EngAging Across Generations

Reflections from Grace about her research process, interests, and priorities:

“I relied the most ever in my life on Google Maps and the hilariously (in retrospect) vague directions of my host mother over weeks of fieldwork in Temuco, Chile. I managed to get myself to aging social service and physician offices, and to the front doors of older people’s homes. What I heard inside left me with oddly satisfying question marks. So back in Maine in the fall, I talked with older people across waxed, striped, floral, cantaloupe-printed tablecloths. You name a tablecloth, I’ve seen it. And it’s probably featured in one of the portraits I snapped along the way. I was interviewing about the growing public health concern of loneliness among older adults, in post-industrial “aging” countries like Chile, and, yes, the U.S. A person lonely for years faces similar risks as smoking 15 cigarettes every single day. As an environmental studies major, I was hoping to pinpoint local environment’s influences on social engagement, or an unhealthy lack thereof. 

I was driven to go deep on elder loneliness because it provokes a common reaction: “That makes me think of my neighbor, my father, my grandmother.” But, it took time for The EngAging Project to encompass my own grandmother in my mind. Though solo living has been her rhythm since my grandfather died two decades ago (and especially now), I don’t think of her as a lonely person. She’s never hinted so. Does this project bear witness to experiences like hers? Does it offer guidance? I see now: Yes. We should talk about the people and places which welcome, orient, motivate her, which make her feel connected to herself, and from there, to others. And how, with simple tools, she can take charge of growing that list. As a matter of wellbeing, as important as medications.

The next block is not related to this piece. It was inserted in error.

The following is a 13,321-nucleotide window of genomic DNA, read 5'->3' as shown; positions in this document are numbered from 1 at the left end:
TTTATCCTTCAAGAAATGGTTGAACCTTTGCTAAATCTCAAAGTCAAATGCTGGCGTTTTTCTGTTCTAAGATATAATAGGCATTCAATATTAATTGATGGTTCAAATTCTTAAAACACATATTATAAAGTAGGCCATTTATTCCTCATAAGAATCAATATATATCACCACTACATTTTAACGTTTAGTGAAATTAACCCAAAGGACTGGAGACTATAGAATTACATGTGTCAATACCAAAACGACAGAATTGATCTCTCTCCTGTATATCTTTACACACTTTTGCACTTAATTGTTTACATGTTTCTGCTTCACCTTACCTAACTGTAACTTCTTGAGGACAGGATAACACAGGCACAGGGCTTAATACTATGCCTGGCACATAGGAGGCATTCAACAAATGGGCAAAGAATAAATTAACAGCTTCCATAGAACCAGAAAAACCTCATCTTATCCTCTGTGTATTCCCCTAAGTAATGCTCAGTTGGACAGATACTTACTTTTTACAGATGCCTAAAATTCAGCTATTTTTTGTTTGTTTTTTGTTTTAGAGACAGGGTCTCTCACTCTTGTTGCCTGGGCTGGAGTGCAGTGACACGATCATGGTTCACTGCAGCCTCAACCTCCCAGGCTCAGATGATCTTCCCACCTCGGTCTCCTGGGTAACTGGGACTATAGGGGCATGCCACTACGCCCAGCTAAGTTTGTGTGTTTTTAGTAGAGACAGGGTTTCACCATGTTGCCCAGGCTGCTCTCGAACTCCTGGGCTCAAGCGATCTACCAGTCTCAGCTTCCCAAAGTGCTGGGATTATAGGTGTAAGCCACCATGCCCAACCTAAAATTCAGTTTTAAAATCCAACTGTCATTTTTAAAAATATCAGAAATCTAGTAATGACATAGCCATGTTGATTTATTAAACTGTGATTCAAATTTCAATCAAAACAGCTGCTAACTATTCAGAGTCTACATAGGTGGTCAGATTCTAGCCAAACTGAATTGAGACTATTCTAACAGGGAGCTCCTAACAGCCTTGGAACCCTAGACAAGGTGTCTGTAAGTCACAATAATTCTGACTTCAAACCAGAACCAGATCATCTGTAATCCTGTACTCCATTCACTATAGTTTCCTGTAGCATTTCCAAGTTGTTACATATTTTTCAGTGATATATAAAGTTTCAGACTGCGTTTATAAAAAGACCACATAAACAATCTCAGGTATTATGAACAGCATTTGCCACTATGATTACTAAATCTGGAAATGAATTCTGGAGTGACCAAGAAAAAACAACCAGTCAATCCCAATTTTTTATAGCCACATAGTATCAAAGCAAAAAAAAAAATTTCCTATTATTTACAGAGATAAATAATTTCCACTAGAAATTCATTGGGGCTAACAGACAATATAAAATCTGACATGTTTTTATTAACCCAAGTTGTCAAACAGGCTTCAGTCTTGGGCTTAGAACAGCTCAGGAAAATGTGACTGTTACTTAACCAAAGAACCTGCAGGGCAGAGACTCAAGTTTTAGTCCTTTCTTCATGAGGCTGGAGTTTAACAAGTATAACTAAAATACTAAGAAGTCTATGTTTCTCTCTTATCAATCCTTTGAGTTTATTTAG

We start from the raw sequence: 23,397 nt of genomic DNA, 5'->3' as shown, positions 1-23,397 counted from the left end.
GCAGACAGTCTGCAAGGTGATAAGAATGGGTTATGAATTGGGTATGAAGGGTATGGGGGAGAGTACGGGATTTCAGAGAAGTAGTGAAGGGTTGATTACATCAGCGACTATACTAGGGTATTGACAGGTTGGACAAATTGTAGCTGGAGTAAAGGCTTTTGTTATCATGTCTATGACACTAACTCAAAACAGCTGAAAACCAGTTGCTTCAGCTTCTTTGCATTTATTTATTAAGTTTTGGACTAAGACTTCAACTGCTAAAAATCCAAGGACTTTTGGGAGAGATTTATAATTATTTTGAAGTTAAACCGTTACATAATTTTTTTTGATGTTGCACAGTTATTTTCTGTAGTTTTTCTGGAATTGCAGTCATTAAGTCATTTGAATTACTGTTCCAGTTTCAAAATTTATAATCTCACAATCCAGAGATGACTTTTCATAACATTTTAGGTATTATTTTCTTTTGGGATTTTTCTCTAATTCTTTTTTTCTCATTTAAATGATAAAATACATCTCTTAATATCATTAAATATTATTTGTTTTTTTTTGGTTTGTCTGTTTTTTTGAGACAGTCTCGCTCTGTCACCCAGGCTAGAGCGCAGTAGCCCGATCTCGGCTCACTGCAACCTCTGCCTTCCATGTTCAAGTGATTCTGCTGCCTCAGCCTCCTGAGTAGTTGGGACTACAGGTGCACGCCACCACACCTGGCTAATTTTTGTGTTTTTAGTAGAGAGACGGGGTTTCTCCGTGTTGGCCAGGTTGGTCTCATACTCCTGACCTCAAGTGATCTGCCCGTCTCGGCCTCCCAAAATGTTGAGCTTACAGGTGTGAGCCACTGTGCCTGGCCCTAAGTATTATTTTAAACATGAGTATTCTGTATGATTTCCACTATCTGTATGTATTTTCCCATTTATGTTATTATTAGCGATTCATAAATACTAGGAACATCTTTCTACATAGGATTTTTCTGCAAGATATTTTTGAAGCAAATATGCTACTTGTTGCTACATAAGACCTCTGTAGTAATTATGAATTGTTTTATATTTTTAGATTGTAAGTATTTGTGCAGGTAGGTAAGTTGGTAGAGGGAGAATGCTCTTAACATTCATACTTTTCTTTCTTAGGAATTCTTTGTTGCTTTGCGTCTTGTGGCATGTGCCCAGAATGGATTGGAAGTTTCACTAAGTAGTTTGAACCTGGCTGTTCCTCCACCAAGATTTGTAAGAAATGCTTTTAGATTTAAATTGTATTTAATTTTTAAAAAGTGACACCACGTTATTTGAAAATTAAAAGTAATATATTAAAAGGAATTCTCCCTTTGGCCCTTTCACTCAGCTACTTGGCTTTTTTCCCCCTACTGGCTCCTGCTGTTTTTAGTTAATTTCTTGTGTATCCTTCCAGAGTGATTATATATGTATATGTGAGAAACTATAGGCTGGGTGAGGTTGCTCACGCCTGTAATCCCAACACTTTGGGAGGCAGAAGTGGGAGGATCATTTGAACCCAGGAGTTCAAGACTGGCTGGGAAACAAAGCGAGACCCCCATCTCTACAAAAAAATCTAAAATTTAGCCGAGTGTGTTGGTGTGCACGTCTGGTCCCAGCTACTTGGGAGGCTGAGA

This project is not about labeling all older people as lonely, nor about creating yet another bullet point on the ever-growing “problem list” of aging. Rather, The EngAging Project highlights stories of connection as much as gaps in resources. As more people aspire to not just age in place, but engAge in community, in Maine, in southern Chile, and in the communities that lie between. This site, though humble, uses visuals and voices of older adults themselves to share stories, takeaways, and tools for any older person, and for any younger person in search of a grounded but hopeful view of aging.”